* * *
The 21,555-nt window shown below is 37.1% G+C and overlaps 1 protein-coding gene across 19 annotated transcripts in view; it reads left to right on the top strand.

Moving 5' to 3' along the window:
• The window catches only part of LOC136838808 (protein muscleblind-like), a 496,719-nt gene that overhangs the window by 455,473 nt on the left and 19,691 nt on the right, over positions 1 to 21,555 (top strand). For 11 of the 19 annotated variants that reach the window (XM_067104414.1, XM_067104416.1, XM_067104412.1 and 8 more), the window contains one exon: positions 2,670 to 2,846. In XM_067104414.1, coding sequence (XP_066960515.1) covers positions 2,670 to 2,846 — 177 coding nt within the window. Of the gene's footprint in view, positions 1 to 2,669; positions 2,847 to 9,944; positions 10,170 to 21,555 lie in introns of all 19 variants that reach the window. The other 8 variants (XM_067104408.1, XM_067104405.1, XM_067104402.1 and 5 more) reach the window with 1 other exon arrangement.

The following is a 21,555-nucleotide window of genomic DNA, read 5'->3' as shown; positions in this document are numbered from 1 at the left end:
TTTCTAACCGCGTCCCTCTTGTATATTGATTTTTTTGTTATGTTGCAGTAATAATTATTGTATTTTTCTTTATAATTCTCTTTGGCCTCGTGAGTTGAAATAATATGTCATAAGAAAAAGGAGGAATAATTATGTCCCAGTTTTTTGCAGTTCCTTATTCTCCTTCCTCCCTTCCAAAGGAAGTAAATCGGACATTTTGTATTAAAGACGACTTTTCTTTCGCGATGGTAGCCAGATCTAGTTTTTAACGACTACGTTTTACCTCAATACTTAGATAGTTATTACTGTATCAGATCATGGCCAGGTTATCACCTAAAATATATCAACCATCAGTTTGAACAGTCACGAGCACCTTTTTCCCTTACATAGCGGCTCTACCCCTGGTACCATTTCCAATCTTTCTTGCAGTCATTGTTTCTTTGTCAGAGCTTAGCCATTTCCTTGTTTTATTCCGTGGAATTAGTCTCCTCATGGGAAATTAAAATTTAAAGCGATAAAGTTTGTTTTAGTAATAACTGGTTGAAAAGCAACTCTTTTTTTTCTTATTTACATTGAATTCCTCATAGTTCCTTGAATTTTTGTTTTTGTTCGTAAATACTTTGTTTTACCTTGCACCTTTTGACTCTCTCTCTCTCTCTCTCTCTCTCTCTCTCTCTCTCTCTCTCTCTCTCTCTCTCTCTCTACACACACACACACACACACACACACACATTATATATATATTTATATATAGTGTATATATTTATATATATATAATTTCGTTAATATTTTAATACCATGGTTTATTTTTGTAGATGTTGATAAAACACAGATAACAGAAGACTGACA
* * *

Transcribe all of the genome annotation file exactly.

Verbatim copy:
The 21,555-nt window shown below is 37.1% G+C and overlaps 1 protein-coding gene across 19 annotated transcripts in view; it reads left to right on the top strand.

Moving 5' to 3' along the window:
• The window catches only part of LOC136838808 (protein muscleblind-like), a 496,719-nt gene that overhangs the window by 455,473 nt on the left and 19,691 nt on the right, over positions 1 to 21,555 (top strand). For 11 of the 19 annotated variants that reach the window (XM_067104414.1, XM_067104416.1, XM_067104412.1 and 8 more), the window contains one exon: positions 2,670 to 2,846. In XM_067104414.1, coding sequence (XP_066960515.1) covers positions 2,670 to 2,846 — 177 coding nt within the window. Of the gene's footprint in view, positions 1 to 2,669; positions 2,847 to 9,944; positions 10,170 to 21,555 lie in introns of all 19 variants that reach the window. The other 8 variants (XM_067104408.1, XM_067104405.1, XM_067104402.1 and 5 more) reach the window with 1 other exon arrangement.

The following is a 21,555-nucleotide window of genomic DNA, read 5'->3' as shown; positions in this document are numbered from 1 at the left end:
TTTCTAACCGCGTCCCTCTTGTATATTGATTTTTTTGTTATGTTGCAGTAATAATTATTGTATTTTTCTTTATAATTCTCTTTGGCCTCGTGAGTTGAAATAATATGTCATAAGAAAAAGGAGGAATAATTATGTCCCAGTTTTTTGCAGTTCCTTATTCTCCTTCCTCCCTTCCAAAGGAAGTAAATCGGACATTTTGTATTAAAGACGACTTTTCTTTCGCGATGGTAGCCAGATCTAGTTTTTAACGACTACGTTTTACCTCAATACTTAGATAGTTATTACTGTATCAGATCATGGCCAGGTTATCACCTAAAATATATCAACCATCAGTTTGAACAGTCACGAGCACCTTTTTCCCTTACATAGCGGCTCTACCCCTGGTACCATTTCCAATCTTTCTTGCAGTCATTGTTTCTTTGTCAGAGCTTAGCCATTTCCTTGTTTTATTCCGTGGAATTAGTCTCCTCATGGGAAATTAAAATTTAAAGCGATAAAGTTTGTTTTAGTAATAACTGGTTGAAAAGCAACTCTTTTTTTTCTTATTTACATTGAATTCCTCATAGTTCCTTGAATTTTTGTTTTTGTTCGTAAATACTTTGTTTTACCTTGCACCTTTTGACTCTCTCTCTCTCTCTCTCTCTCTCTCTCTCTCTCTCTCTCTCTCTCTCTCTCTCTCTCTACACACACACACACACACACACACACACATTATATATATATTTATATATAGTGTATATATTTATATATATATAATTTCGTTAATATTTTAATACCATGGTTTATTTTTGTAGATGTTGATAAAACACAGATAACAGAAGACTGACA